Joined: 23 May 2014
Location: United Kingdom, England, Shropshire
Styles: Wado-Ryu , Kobayashi Shorin-Ryu (Kodokan), RyuKyu Kobojutsu
|Posted: Tue Jun 02, 2015 5:02 pm Post subject:
|First, good work, and hope you keep it.
This approach of having centralised grading does appear to be in vogue in Shotokan-Ryu. The times I have encountered it, usually what is occurring is that the head instructor or technical director of the organisation will run a course for senior grades in the area, primarily the club instructors, and while he is present will then run a grading for the members of those clubs. This either occurs for two reasons, in the UK anyway;
1. An instructor, or instructors, is/are visiting from Japan, and as an administrative exercise are conducting this style of grading to ensure that the local instructors know the standard expected by the central authority in Japan with regards to grading. It also serves as an effective way to introduce any technical changes being made. The former approach could be declared an “error”, and the new approach a correction.
2. The organisation is a relatively small local organisation; and the clubs are condensed to a relatively small area. Therefore, to maintain standards, it is best to have a centralised grading; especially if it is unarguably not a great inconvenience for any one.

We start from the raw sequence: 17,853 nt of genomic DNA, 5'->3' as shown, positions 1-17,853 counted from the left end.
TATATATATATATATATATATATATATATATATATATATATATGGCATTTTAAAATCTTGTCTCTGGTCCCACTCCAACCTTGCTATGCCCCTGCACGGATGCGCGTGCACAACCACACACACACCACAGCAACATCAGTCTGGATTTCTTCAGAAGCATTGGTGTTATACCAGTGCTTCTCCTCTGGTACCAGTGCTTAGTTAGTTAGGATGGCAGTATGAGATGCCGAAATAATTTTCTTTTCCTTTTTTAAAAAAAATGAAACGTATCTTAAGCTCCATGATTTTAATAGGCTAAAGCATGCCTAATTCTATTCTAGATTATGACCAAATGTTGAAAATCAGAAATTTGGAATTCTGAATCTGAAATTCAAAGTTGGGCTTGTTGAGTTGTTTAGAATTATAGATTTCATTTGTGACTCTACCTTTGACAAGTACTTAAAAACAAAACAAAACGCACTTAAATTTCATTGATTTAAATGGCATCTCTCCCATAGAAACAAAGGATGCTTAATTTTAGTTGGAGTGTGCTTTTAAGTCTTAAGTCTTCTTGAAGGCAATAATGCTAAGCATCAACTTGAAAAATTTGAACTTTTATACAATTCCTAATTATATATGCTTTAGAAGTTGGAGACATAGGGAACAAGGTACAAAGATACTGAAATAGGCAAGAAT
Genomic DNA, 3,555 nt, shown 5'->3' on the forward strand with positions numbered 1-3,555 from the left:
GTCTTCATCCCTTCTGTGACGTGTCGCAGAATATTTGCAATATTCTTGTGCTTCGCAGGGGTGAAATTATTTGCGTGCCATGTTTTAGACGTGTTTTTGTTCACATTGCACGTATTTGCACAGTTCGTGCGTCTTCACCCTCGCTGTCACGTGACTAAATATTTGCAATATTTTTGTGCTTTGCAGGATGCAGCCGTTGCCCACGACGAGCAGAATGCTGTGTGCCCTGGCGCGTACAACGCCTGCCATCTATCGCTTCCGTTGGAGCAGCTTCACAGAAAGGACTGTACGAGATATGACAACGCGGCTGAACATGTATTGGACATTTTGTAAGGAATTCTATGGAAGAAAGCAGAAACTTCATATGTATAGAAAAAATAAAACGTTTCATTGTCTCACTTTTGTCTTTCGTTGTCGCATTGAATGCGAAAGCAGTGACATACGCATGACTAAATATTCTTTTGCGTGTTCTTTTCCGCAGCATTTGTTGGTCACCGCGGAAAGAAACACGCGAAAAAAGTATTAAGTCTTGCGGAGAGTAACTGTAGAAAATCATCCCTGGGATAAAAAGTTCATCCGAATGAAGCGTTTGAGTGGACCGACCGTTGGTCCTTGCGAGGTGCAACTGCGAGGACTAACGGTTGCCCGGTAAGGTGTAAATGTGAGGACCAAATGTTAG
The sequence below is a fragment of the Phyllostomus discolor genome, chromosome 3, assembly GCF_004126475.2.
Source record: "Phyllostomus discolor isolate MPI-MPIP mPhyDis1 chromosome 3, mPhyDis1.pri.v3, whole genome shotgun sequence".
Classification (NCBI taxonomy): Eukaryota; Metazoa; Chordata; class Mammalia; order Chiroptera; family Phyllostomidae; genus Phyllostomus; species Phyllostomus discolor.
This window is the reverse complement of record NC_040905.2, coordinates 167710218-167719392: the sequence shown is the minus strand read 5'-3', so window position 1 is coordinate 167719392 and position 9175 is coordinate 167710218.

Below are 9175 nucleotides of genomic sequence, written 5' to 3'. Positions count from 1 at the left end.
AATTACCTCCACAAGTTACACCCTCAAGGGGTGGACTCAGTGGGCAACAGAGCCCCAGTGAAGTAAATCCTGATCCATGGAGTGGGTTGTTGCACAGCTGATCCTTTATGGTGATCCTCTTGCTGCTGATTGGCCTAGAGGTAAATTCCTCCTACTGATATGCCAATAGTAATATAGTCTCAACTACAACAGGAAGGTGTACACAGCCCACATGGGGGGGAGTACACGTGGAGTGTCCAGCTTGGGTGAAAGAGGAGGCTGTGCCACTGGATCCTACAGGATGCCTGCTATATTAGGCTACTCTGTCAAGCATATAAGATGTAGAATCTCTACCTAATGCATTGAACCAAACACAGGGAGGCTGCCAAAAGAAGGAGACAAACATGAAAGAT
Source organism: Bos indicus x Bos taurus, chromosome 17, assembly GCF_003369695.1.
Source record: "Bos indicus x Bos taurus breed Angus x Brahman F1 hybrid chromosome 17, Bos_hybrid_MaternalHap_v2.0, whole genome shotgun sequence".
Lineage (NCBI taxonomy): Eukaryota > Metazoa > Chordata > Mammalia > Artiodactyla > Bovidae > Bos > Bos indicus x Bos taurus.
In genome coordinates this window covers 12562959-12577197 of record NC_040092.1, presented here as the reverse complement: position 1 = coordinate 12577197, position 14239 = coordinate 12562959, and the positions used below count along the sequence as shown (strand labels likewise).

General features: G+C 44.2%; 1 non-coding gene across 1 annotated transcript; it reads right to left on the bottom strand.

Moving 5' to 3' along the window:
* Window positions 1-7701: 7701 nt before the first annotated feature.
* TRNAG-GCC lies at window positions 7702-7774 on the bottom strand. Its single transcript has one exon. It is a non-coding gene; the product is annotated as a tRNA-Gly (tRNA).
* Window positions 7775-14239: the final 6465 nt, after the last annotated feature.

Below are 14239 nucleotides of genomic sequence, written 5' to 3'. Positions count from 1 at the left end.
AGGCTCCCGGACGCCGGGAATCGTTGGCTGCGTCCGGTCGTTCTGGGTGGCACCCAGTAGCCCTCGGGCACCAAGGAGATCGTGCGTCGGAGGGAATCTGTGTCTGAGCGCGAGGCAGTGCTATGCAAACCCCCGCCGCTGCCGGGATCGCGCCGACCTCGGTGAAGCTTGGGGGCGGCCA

Now I should add that it is not unusual for Dan grading processes to be centralised in the UK, just because travelling should not be a great inconvenience regarding the size of the UK, so it is not just a Shotokan thing. However, for junior grades it is far less common in the broader community, but as I mentioned, I have seen it coming into vogue in Shotokan circles.
The Kari grade system is essentially for juniors; with the intent to ensure two things:
1. That they can grade regularly, but at a pace and standard suitable for children. Furthermore; for very young beginners, it means that they can proceed through the grading system at an age where they do not have to wait too long before they are old enough to attempt the Shodan grade.
2. For those learners who might find it difficult to grade at the usual pace. Those with learning difficulties, or some form of infirmity they have indeed taken karate up to overcome.
As far as I know, I do not believe Kari grades are official in so much as there is no place in the syllabus for them. They are intended as a flexible tool, to be used at the discretion of the grading officer, or instructor, when it is felt needed.
On Oss/Osu: it is a nonsense word that developed a flavour of it’s own as a sort of affirmative declaration. I prefer Hai, and do get annoyed at being Ossed at, but it is just the culture of that particular club. Something one just has to roll with. For a more in-depth explanation; the article link posted should suffice.
Hopefully this is of use to you. However, really it is something only your instructor can expand upon, and explain. Again, good work, and good luck in your continuing journey.
R. Keith Williams
A Rarely Used Blog:
An Uncertain Path